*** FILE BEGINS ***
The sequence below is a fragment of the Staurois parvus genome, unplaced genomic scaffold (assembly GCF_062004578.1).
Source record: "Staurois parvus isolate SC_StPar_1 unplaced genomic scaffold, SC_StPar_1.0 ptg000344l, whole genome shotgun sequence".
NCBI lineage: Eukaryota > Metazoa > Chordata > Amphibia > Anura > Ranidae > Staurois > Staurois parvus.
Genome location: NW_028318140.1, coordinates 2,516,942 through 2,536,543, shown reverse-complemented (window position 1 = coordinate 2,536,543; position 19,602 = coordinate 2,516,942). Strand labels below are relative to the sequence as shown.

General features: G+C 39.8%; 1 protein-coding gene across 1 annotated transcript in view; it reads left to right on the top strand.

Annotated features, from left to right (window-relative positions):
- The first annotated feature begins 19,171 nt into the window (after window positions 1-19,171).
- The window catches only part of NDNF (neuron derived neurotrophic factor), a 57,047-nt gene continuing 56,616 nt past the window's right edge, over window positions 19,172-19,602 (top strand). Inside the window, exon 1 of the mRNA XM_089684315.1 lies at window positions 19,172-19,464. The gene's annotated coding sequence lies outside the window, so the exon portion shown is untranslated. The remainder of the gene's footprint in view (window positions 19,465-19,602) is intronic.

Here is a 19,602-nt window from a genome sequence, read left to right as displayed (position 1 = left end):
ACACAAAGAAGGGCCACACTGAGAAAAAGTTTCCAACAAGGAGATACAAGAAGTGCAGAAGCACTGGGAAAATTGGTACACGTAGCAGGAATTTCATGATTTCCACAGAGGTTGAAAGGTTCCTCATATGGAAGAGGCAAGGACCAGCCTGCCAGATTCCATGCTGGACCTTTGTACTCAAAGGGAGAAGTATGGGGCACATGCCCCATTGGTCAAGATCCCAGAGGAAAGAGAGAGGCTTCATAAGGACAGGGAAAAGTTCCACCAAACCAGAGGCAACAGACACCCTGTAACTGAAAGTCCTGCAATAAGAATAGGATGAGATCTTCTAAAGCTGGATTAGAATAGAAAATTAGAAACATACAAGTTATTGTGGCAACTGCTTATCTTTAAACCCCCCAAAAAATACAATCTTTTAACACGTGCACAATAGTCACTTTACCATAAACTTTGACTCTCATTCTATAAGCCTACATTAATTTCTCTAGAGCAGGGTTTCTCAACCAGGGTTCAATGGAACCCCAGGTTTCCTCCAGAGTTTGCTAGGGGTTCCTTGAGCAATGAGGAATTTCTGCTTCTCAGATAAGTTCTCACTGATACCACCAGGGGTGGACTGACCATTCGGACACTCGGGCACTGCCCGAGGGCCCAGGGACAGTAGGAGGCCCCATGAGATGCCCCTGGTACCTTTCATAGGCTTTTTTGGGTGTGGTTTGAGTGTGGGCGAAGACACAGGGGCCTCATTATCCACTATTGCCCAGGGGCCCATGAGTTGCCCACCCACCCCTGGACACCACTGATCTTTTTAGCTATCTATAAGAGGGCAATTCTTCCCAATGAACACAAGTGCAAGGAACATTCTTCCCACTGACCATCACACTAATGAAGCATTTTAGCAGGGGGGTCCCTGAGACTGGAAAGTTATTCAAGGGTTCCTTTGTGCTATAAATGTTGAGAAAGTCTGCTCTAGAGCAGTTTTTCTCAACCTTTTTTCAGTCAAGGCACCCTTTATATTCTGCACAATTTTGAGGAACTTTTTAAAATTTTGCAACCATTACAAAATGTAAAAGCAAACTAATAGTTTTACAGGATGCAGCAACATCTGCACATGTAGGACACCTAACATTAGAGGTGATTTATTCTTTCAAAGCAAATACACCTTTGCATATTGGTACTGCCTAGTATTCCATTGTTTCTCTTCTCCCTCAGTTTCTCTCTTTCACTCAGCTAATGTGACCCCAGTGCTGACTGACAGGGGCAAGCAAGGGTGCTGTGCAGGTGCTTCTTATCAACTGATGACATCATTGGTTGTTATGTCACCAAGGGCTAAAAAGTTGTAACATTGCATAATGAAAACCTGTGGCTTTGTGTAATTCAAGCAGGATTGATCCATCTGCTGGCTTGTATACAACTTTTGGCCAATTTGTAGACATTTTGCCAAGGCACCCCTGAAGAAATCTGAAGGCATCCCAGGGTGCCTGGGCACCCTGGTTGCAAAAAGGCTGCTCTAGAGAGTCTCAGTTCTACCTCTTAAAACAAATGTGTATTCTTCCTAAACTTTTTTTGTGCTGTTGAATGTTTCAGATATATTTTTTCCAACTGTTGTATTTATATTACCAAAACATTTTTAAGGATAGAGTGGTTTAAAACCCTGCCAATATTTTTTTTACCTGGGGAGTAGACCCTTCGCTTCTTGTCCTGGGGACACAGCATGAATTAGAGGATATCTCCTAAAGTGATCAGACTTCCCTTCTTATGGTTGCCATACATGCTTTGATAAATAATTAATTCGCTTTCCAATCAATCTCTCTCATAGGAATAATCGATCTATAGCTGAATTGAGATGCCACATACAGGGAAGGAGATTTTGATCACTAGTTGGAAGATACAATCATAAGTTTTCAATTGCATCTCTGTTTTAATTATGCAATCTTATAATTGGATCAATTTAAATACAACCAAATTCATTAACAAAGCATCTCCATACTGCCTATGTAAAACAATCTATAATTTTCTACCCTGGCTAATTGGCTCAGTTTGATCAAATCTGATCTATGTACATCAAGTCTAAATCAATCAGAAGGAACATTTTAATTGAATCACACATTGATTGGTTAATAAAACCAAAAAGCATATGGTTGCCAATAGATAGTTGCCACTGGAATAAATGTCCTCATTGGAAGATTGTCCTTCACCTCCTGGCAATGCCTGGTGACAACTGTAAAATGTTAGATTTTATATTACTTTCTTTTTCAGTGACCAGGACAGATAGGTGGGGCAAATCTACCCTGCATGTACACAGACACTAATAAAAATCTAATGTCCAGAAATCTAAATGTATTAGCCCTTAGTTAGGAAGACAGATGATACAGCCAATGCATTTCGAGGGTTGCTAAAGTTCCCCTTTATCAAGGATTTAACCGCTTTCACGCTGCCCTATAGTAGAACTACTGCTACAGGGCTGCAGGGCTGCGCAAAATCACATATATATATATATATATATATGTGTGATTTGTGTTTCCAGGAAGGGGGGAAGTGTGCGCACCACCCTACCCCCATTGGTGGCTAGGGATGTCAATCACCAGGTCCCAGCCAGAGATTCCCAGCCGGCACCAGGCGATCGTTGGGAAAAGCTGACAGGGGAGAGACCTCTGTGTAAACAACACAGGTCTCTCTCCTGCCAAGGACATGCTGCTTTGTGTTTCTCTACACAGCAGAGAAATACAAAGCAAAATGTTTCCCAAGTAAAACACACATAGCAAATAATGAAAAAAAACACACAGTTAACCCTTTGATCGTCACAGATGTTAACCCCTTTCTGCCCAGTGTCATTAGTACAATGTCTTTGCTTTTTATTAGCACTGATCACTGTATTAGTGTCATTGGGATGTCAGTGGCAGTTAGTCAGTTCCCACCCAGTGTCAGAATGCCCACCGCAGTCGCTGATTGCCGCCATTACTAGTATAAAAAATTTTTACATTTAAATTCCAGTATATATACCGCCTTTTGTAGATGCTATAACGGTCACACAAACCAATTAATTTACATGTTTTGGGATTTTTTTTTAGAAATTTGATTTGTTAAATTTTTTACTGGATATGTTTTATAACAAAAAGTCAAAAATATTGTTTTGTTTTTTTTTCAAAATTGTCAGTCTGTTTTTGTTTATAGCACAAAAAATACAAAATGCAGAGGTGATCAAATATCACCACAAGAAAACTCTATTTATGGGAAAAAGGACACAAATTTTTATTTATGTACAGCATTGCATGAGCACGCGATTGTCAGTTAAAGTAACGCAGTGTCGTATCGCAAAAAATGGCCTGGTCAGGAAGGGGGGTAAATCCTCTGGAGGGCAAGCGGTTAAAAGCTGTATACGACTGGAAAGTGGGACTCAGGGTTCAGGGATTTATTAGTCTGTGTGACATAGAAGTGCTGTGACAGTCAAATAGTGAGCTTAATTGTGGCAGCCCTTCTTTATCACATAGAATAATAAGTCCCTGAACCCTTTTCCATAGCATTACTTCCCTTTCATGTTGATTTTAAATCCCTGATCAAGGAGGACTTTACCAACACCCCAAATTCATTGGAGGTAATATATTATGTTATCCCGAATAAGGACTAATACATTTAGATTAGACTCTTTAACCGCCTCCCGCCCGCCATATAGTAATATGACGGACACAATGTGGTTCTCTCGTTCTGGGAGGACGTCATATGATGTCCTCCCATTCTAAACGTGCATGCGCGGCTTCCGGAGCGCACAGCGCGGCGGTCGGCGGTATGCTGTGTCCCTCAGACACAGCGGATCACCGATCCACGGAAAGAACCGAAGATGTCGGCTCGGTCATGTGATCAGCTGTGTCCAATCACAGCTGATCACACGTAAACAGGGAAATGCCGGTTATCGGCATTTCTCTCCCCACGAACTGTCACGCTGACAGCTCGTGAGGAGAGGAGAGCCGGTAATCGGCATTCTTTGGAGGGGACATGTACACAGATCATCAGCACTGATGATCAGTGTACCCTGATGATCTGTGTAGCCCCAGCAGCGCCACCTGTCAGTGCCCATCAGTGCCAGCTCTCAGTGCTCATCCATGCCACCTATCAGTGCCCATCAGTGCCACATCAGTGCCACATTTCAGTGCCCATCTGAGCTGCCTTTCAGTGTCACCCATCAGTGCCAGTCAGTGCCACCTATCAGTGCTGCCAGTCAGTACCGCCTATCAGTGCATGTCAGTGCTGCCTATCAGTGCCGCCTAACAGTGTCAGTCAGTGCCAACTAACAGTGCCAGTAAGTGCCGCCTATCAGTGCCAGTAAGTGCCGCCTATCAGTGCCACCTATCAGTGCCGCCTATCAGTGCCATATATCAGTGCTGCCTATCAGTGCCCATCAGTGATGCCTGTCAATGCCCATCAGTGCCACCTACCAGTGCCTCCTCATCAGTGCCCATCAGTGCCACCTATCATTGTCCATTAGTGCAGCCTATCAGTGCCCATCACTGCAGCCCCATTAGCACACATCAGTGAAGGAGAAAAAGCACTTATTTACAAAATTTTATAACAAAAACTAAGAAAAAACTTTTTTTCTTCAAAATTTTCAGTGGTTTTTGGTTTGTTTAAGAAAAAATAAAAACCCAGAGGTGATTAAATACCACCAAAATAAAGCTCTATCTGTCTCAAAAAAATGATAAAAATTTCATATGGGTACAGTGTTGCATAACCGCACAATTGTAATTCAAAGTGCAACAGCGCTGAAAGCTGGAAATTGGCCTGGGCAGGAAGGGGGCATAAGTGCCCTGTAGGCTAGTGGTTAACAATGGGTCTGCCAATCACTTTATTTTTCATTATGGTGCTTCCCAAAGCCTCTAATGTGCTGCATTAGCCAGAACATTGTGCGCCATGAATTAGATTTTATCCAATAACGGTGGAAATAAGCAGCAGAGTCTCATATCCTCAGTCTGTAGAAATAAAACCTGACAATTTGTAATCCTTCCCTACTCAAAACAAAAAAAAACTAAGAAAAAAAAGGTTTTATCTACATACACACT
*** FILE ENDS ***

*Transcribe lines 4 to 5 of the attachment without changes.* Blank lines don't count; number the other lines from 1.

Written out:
Genome location: NW_028318140.1, coordinates 2,516,942 through 2,536,543, shown reverse-complemented (window position 1 = coordinate 2,536,543; position 19,602 = coordinate 2,516,942). Strand labels below are relative to the sequence as shown.

General features: G+C 39.8%; 1 protein-coding gene across 1 annotated transcript in view; it reads left to right on the top strand.